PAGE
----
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The ever versatile Machinedrum on gratitude, making yourself uncomfortable & technology

To achieve anything creative that is perfect by definition is impossible. Yes it is important to have certain standards and try to live up to those to the best of your abilities, but a piece of work will never be perfect.

Travis Steward, better known as Machinedrum, is an artist who’s hard to place: his music follows no fixed formulas, rhythms or conventions.

Having released music on top ranking electronic labels Planet Mu, LuckyMe and his latest Human Energy out now on Ninja Tune, we were excited to pick his brain ahead of his show at London’s Field Day Festival.

Q) Congrats on Human Energy, do you care about what people think about an album or do you create it for your own self expressionism?

Thank you! I of course care what people think about my work, but it doesn’t affect the process or intent. At the end of the day I’m trying to make something that puts a smile on my face. Hopefully it does the same for others.

Q) Do you consider timelessness with your music?

I think it would be rather bold to intentionally write “timeless” music. You really have no control over that. Sometimes music that is timeless also borrows heavily from current trends. Music that you can break down into its simplest elements and still have something that sounds amazing is what I consider timeless.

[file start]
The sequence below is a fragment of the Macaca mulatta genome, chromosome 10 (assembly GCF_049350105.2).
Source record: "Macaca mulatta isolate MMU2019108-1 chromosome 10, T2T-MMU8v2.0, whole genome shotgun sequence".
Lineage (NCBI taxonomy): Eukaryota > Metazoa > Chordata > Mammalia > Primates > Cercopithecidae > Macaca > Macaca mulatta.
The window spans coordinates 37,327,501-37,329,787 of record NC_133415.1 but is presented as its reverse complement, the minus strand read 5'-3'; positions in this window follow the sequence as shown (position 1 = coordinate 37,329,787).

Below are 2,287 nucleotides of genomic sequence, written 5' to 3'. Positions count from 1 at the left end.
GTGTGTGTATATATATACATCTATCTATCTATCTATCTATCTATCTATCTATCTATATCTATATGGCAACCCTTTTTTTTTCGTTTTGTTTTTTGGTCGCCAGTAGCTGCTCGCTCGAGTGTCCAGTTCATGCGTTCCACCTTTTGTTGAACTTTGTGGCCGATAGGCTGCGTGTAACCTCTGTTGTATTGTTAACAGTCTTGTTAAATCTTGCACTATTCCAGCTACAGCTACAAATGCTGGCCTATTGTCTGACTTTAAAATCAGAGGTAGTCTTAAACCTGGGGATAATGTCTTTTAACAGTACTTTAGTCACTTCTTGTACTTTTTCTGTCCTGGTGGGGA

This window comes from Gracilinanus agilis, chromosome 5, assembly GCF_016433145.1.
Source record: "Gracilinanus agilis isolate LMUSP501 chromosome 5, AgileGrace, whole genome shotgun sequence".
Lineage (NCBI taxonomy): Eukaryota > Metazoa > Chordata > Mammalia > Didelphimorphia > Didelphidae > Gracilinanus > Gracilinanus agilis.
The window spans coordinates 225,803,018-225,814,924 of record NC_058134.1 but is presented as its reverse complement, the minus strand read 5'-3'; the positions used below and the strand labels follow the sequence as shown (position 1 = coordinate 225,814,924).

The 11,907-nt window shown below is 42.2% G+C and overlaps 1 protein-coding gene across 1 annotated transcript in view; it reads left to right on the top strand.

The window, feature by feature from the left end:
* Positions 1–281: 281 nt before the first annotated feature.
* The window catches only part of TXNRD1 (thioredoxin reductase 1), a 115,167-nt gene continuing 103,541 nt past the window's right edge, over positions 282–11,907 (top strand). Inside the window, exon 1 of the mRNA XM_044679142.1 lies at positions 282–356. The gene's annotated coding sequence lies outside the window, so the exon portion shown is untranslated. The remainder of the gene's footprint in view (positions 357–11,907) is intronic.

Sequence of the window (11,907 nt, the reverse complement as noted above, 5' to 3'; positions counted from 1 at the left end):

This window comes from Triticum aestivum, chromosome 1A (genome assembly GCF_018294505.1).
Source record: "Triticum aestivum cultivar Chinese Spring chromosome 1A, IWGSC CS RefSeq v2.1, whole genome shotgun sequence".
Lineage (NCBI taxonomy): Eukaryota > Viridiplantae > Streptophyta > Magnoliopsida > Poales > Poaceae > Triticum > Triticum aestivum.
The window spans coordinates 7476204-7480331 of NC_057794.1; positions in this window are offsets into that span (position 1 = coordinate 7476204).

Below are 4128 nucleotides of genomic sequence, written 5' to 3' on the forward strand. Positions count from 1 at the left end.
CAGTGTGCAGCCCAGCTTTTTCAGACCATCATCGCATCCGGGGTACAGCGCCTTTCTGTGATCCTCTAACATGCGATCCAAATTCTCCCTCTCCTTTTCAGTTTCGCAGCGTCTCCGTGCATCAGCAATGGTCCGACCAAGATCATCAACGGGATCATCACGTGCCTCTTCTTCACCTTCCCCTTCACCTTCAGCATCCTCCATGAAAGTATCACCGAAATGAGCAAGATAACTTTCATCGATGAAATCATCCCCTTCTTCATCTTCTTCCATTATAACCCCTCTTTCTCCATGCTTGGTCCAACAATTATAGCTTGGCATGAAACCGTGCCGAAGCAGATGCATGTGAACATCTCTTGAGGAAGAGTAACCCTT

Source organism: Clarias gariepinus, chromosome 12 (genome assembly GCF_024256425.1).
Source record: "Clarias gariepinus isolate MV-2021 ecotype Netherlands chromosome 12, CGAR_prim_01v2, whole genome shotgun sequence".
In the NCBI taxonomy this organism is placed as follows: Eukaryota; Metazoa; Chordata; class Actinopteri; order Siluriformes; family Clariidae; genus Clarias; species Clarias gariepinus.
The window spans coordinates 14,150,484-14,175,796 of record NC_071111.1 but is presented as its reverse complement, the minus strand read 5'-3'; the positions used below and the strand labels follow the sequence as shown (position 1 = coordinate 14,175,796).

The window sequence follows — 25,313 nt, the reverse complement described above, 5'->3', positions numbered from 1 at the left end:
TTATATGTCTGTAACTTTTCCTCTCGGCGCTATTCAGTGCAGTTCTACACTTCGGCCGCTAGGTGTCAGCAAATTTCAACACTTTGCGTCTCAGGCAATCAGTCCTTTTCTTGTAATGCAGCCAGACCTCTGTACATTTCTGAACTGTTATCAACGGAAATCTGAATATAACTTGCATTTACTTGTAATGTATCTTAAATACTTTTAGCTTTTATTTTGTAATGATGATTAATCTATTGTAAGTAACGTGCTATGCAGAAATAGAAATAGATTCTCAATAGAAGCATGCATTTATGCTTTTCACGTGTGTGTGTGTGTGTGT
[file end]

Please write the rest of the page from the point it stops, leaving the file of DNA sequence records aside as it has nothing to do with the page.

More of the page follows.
Q) Can you tell us about your relationship with Ninja Tune, and with other artists on the label?

I definitely feel a great balance of comfort and pressure working with Ninja. Comfort because they tend to give me a great amount of freedom to do whatever kind of music I want without stepping in, and pressure to do my best work due to the staggering amount of influential releases that Ninja Tune has put out in the past–in addition to the incredible other artists they are currently releasing!

I’ve noticed most of the other artists on Ninja Tune tend to have this sort of friendly glow to them. There’s never a feel of elitism or egoism, which goes on with a lot of other electronic label artists. Bonobo is my homie! He lives up the street from me here in Echo Park. He’s the friendliest guy and has a very warm nature to him.

Q) Can you tell us your connection with Jesse Boykins III and the creative process behind the track ‘B4 The Night Is Thru’? How did that track come together?

We instantly bonded when we met in Brooklyn via Theophilus London. He would easily take notes from me and I would do the same with him. Together we learned a lot about collaboration, song writing and music in general. He’s one of my best friends; in fact, he was a groomsman in my wedding last year!

I honestly couldn’t tell you much about the writing of ‘B4 The Night Is Thru’. It was one of my earliest Ableton Live written tracks. I had been using Impulse Tracker for about 10 years up until then. I just know it was one of those songs that we wrote very quickly and naturally.

Q) What advice have you been given that has resonated with you? And knowing what you know now, what insight would you share with developing artists?

My good friend IE Merg, a former DMC World Champion, told me once to ‘Make yourself uncomfortable’. Never get too comfortable in what you’re doing, otherwise you will never grow. The easiest way to do this as a musician is to change your process. If you only write music in one tempo range or key, challenge yourself to write in a completely different tempo or key than you are used to. If you only write music using software, try to write it on hardware. Even if the new process doesn’t stick, I’m certain you will learn something that will affect the way you write music going forward.